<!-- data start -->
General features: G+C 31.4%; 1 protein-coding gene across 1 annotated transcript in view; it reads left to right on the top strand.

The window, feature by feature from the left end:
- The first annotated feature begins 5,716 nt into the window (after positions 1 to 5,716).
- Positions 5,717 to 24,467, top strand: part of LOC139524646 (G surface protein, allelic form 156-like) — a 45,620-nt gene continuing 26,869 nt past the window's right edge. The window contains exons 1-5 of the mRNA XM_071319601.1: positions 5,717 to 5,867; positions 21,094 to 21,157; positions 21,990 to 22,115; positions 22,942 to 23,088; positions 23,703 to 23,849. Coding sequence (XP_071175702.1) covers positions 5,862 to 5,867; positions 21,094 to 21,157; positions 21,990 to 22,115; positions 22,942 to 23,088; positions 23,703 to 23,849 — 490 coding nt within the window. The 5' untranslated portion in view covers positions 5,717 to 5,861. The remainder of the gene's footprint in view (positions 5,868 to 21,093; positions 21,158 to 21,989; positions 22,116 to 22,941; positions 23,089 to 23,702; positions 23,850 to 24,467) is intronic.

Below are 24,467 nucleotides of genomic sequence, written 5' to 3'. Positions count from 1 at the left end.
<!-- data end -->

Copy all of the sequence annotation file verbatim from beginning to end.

General features: G+C 31.4%; 1 protein-coding gene across 1 annotated transcript in view; it reads left to right on the top strand.

The window, feature by feature from the left end:
- The first annotated feature begins 5,716 nt into the window (after positions 1 to 5,716).
- Positions 5,717 to 24,467, top strand: part of LOC139524646 (G surface protein, allelic form 156-like) — a 45,620-nt gene continuing 26,869 nt past the window's right edge. The window contains exons 1-5 of the mRNA XM_071319601.1: positions 5,717 to 5,867; positions 21,094 to 21,157; positions 21,990 to 22,115; positions 22,942 to 23,088; positions 23,703 to 23,849. Coding sequence (XP_071175702.1) covers positions 5,862 to 5,867; positions 21,094 to 21,157; positions 21,990 to 22,115; positions 22,942 to 23,088; positions 23,703 to 23,849 — 490 coding nt within the window. The 5' untranslated portion in view covers positions 5,717 to 5,861. The remainder of the gene's footprint in view (positions 5,868 to 21,093; positions 21,158 to 21,989; positions 22,116 to 22,941; positions 23,089 to 23,702; positions 23,850 to 24,467) is intronic.

Below are 24,467 nucleotides of genomic sequence, written 5' to 3'. Positions count from 1 at the left end.